Why does the Radio Birdman legacy loom so large? Well, while these “legacy” issues are often a matter of perspective (and let’s face it, fanboys like me have none), to say that Radio Birdman was just another Aussie hard rock band would be akin to claiming that the Stooges was just another Detroit garage combo or that Blue Oyster Cult was just another Long Island boogie outfit. Hell, it’s no coincidence that Birdman took both its name and its debut album title from Stooges and BOC song lyrics! Emerging from the ashes of two Sydney garage bands, TV Jones and The Rats, and going on to release but one album during its attenuated ’74 – ’78 lifespan – 1977’s Radios Appear — Radio Birdman did fire one of those proverbial shots heard ‘round the nascent punk world.
In particular, that salvo was heard in the band’s native Oz. Musicians by the score were inspired by the Birdmen’s fierce rock ethic; audiences would chant the signature Birdman tag line, “Yeah, hup!” (from the anthemic “New Race”) en masse just as fervently as Americans shouted “Hey-ho, let’s go!” at Ramones gigs. According to author Vivien Johnson, in the exhaustive, excellent 1990 bio/oral history Radio Birdman (Sheldon Booth Publishers, Australia), “Radio Birdman were not typical – they were proto-typical. The energy of the response they generated in their audiences and their utterly uncompromising attitude towards any and every attempt to limit their music inspired in their wake an explosion of punk bands coming out of their old dancing grounds in Sydney, Melbourne and Adelaide.”
Nowadays Radios Appear is ranked alongside the likes of Raw Power, Horses and Kick Out The Jams as a go-out-and-form-a-band timeless classic. It clearly benefited from being caught up in Sire Records’ mid-‘70s punk/new wave signing frenzy that included the Ramones, Talking Heads, Richard Hell, Dead Boys and Saints. But it has stood the test of time, too, its eclectic musical blend of garage, psych and surf marking it as a proto-punk artifact, its creators – vocalist Rob Younger, guitarists Chris Masuak and American-born Deniz Tek, keyboardist Pip Hoyle, bassist Warwick Gilbert, drummer Ron Keeley — the most charismatic rock ‘n’ roll thugs since the Pretty Things terrorized London a decade earlier.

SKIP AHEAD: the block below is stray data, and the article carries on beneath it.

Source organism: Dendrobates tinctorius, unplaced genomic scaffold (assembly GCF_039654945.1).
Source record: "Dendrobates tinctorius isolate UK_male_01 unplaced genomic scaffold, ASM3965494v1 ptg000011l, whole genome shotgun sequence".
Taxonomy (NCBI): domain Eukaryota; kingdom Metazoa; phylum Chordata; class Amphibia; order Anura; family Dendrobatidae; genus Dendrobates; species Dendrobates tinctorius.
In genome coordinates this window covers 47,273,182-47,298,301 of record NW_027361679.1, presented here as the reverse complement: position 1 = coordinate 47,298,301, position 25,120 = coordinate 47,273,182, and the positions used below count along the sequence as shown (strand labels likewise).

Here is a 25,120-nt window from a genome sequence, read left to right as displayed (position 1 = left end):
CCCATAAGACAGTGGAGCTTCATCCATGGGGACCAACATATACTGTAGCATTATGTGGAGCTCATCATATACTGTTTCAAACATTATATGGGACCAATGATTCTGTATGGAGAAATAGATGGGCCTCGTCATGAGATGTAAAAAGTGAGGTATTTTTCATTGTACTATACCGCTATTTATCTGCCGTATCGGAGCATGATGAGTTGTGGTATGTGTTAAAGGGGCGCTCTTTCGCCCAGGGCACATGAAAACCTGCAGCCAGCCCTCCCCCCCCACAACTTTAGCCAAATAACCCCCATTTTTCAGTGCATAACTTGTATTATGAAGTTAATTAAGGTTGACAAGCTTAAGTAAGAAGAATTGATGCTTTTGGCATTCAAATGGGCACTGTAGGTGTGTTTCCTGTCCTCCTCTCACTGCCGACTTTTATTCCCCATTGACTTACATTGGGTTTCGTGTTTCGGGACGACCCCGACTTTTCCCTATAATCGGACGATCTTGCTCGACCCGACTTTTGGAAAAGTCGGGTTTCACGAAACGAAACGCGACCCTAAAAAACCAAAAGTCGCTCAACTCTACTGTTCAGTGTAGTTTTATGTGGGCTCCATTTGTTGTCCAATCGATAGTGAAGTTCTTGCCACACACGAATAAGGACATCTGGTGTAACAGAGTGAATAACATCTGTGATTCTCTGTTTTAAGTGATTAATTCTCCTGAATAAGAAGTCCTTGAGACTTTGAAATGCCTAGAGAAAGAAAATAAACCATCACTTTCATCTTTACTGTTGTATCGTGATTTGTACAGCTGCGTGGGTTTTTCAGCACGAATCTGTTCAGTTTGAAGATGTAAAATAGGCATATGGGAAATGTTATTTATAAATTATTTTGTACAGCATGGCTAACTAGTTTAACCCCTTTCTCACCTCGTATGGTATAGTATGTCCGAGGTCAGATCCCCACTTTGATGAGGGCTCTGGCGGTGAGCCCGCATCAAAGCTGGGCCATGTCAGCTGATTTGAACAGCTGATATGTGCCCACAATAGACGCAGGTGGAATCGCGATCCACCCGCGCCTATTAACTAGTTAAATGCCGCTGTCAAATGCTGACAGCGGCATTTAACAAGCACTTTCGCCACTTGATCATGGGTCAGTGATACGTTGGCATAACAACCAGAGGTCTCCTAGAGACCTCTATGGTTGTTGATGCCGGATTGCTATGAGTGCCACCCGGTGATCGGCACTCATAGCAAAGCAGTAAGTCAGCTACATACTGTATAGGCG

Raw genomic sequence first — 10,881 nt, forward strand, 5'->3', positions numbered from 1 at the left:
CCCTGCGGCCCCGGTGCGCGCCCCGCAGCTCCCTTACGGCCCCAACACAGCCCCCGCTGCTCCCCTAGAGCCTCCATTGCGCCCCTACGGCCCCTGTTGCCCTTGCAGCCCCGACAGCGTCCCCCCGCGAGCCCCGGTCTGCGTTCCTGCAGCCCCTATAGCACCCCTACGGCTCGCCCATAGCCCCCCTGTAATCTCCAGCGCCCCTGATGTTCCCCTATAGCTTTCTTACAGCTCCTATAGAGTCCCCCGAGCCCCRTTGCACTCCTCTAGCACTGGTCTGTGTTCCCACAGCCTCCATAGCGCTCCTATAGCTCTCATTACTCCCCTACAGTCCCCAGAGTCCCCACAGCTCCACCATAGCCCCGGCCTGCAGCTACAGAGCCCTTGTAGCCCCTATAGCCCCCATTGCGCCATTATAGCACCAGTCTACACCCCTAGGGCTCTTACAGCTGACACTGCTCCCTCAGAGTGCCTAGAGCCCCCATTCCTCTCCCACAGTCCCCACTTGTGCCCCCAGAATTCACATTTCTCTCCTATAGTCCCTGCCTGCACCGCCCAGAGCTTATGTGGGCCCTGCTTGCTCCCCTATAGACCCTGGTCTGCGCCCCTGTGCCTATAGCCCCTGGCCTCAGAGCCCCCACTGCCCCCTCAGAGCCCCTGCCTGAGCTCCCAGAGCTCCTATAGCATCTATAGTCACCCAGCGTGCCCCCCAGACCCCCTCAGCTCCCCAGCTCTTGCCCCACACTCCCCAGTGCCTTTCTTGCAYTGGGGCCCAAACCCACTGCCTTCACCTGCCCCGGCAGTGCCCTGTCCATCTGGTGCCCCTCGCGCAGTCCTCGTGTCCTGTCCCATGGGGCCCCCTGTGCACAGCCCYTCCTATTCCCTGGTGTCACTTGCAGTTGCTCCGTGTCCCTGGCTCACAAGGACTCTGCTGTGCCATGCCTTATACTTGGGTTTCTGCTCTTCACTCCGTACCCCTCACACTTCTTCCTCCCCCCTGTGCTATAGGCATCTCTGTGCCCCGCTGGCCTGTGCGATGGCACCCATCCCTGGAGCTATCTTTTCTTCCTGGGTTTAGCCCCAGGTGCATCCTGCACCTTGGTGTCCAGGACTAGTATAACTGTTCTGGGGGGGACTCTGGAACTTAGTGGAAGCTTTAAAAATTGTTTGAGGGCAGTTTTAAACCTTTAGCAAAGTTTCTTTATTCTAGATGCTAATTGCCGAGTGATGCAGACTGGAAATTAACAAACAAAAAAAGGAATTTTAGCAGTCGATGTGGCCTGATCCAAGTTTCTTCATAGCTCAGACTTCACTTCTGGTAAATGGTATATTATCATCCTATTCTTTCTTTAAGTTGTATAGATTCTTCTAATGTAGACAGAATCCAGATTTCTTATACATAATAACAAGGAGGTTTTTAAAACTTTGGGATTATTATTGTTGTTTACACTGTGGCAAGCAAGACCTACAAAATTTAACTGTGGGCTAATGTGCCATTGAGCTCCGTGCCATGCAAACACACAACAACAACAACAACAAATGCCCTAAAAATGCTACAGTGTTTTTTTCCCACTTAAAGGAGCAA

The band split prematurely, in the summer of ’78, on the eve of what would have been their first US tour, supporting the Ramones. They’d decamped to the UK to record their second album, Living Eyes (which sat in the vaults for three years before seeing posthumous Oz release) and were touring with labelmates the Flamin’ Groovies when Sire dropped them. Disillusioned, disorganized and rather disheartened by a less-than-warm embrace from the London punk contingent, the Birdmen called it a day.
Radio Birdman reunited for a brief memorial tour in ’95 to celebrate the Australian CD reissues of the two albums ; a superb live CD, Ritualism, resulted. Over the years Younger and Tek have been the most musically active, teaming up in ’81 with Gilbert, Stooges’ Ron Asheton and MC5’s Dennis Thompson to form New Race. Younger went on to front the still-extant New Christs (a new CD is due soon on Man’s Ruin), while the Montana-based Tek concurrently works with the Deniz Tek Group and Deep Reduction — whose second album, featuring Younger on guest vocals, is just out on Get Hip – and he collaborated in ’96 with Wayne Kramer and Scott Morgan as Dodge Main.